Bygones - How Andrew Flintoff’s churlish behaviour inspired Yuvraj Singh’s six-hitting spree

Yuvraj Singh.
Yuvraj Singh.
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SLEDGING is a simple-minded practice at the best of times and none more so than when Andrew Flintoff engaged in it during a World T20 game against India at Durban in 2007.

The Lancashire and England all-rounder aimed a verbal volley at Yuvraj Singh, the former Yorkshire batsman, who responded by hitting six sixes in an over off Stuart Broad.

“I’d bowled the over before but my ankle had gone again and it was the last game I was going to play before more surgery,” explained Flintoff in an interview in 2011.

“It was all just bubbling over.

“I needed to vent it at someone and Yuvraj was there.

“I thought: ‘You’re having this, mate’, and I had a right pop at him.

“I can’t repeat what I said.

“Then he hit Broady for six sixes.

“The first one, he looked straight at me, then the second, then the third, then the fourth.

“In the end, I just put my head down.”

Anyone minded to discover the exact details of what Flintoff said can find it soon enough on the internet.

Suffice to say that in Yuvraj’s own version, it involved several f-words and even a threat to slash part of his anatomy.

Classy stuff, as I am sure you would agree, and a reminder that the world of professional sport is not always what it might seem away from the ears of innocent spectators.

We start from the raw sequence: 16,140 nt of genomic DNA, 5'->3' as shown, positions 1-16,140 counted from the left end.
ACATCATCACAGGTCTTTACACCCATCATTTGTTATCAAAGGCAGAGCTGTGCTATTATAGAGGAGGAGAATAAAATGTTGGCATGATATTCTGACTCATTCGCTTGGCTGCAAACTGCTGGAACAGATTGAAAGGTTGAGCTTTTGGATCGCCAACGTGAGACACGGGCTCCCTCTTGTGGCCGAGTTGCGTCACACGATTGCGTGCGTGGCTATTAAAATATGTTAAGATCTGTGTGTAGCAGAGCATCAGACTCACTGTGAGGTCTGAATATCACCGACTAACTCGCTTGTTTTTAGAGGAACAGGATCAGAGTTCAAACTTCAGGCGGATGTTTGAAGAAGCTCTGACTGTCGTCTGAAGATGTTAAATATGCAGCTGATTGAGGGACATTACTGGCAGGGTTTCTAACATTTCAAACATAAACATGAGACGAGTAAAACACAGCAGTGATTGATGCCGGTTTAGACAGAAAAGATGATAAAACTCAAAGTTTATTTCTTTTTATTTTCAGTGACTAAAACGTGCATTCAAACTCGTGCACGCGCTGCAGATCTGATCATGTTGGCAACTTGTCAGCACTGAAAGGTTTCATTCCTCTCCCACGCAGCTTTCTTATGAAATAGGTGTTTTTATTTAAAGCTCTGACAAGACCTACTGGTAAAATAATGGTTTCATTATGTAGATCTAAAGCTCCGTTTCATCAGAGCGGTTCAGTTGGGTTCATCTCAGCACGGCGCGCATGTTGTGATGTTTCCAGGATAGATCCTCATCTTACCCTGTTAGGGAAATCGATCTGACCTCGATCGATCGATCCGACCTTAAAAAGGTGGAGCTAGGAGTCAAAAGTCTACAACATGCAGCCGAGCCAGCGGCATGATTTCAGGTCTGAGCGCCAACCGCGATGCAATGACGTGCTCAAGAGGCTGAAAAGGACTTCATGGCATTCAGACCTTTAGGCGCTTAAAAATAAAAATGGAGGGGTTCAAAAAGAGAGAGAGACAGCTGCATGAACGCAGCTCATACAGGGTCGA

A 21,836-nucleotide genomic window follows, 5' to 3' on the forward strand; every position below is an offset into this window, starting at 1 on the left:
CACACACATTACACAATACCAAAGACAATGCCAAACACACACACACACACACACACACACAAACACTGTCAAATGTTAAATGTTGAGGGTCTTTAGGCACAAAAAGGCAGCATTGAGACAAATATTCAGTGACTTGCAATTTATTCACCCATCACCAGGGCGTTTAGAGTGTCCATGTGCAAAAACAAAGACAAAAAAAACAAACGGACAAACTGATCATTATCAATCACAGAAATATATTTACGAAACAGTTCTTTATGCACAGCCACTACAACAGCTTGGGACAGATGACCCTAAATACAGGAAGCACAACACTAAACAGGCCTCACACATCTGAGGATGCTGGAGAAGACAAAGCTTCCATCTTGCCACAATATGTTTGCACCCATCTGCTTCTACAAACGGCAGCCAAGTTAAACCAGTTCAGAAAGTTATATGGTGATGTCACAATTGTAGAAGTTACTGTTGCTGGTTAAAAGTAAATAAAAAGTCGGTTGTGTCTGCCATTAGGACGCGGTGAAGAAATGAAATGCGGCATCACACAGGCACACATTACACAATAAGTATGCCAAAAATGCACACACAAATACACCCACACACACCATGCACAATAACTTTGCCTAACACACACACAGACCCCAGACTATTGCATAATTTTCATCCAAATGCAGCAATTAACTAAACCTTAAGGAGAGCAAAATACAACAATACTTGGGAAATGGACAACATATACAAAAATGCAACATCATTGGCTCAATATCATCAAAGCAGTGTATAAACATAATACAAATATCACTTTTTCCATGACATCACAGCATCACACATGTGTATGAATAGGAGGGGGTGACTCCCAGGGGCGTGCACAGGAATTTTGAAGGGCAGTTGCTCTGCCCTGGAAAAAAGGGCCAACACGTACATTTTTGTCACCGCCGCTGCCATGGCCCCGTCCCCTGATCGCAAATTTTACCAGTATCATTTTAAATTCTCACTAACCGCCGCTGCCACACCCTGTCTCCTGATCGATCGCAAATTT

For Flintoff and England, far from causing “mental disintegration”, as sledging is so often justified by its apologists, the upshot was their own disintegration before Yuvraj’s swashbuckling bat.

“It got me really worked up,” he admitted.

“I was really angry and I just wanted to hit every ball out of the ground, just give it back.

“Sometimes, it (sledging) backfires.

“On that day, I think it backfired on them.”

Ten years on from that famous game, with the two sides currently involved in a T20 series in India, Yuvraj’s achievement remains fresh in the mind.

Thanks to YouTube, it is proudly preserved in all its finery and readily re-lived at the click of a mouse.

The drama happened like this:

Going into the penultimate over of India’s innings, the total was 171-3.

Yuvraj had hit 14 runs from six balls.

Fired up by Flintoff, the batsman cracked Broad’s first delivery of the 19th over high into the night sky over mid-wicket.

Up in the commentary box, Ravi Shastri, the former India player, and one of just three other men to have hit six sixes in an over in professional cricket, cried out: “That’s huge, that is a biggie, it’s out of here.

“I think those few words with Flintoff just charged him up a bit.”

The next ball was contemptuously dismissed by Yuvraj high over deep backward-square.

“Just a flick, nothing more,” admired Shastri’s co-commentator, David ‘Bumble’ Lloyd.

“He’s not even got his eye in yet.”

Broad, a fresh-faced 21-year-old looking shell-shocked beneath the Kingsmead floodlights, then served up a half-volley outside off-stump, which Yuvraj sent sailing over extra-cover.